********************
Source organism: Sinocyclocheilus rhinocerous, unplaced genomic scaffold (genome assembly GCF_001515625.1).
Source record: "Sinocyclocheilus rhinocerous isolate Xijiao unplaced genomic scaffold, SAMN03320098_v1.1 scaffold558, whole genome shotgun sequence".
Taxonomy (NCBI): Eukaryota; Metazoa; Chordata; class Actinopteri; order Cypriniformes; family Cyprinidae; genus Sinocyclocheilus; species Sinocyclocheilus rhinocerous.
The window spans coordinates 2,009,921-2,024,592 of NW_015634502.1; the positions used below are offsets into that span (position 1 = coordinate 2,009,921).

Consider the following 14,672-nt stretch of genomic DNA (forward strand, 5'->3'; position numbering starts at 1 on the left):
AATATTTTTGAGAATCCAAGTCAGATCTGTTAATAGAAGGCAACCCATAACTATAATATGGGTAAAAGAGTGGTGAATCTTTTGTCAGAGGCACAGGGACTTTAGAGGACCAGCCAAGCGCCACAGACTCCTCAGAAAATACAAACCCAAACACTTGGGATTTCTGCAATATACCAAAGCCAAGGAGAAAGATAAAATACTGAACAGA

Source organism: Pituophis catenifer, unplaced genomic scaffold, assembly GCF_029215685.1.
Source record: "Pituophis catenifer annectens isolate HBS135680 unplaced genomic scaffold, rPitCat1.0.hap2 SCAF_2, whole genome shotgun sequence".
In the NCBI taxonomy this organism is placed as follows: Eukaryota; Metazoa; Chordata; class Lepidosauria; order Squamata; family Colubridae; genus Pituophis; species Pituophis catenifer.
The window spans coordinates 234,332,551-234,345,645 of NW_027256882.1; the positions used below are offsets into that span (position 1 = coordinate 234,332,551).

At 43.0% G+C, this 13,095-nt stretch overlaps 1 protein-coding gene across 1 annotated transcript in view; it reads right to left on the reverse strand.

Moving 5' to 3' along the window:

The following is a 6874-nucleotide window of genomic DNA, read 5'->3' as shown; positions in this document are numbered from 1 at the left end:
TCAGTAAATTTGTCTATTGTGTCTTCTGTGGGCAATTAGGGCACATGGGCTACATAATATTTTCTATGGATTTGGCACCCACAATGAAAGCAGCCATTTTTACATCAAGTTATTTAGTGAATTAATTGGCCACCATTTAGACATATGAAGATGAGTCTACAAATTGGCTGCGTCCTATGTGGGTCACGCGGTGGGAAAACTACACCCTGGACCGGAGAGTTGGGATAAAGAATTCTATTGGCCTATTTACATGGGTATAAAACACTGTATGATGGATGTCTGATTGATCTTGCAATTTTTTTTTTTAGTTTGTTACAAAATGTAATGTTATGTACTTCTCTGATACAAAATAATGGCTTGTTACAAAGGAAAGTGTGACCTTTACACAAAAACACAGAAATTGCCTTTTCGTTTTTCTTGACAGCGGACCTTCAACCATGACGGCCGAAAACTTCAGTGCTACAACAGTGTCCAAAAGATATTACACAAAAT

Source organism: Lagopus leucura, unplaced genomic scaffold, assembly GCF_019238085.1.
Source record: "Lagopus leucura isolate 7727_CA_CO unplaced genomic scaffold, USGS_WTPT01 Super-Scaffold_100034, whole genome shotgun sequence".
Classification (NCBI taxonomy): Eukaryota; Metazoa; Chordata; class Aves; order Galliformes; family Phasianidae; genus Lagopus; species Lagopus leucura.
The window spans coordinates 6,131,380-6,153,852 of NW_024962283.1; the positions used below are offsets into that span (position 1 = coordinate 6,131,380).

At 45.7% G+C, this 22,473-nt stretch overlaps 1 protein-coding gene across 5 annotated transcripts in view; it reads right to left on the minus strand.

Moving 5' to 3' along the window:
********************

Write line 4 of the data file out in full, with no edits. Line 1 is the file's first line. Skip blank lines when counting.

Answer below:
The window spans coordinates 2,009,921-2,024,592 of NW_015634502.1; the positions used below are offsets into that span (position 1 = coordinate 2,009,921).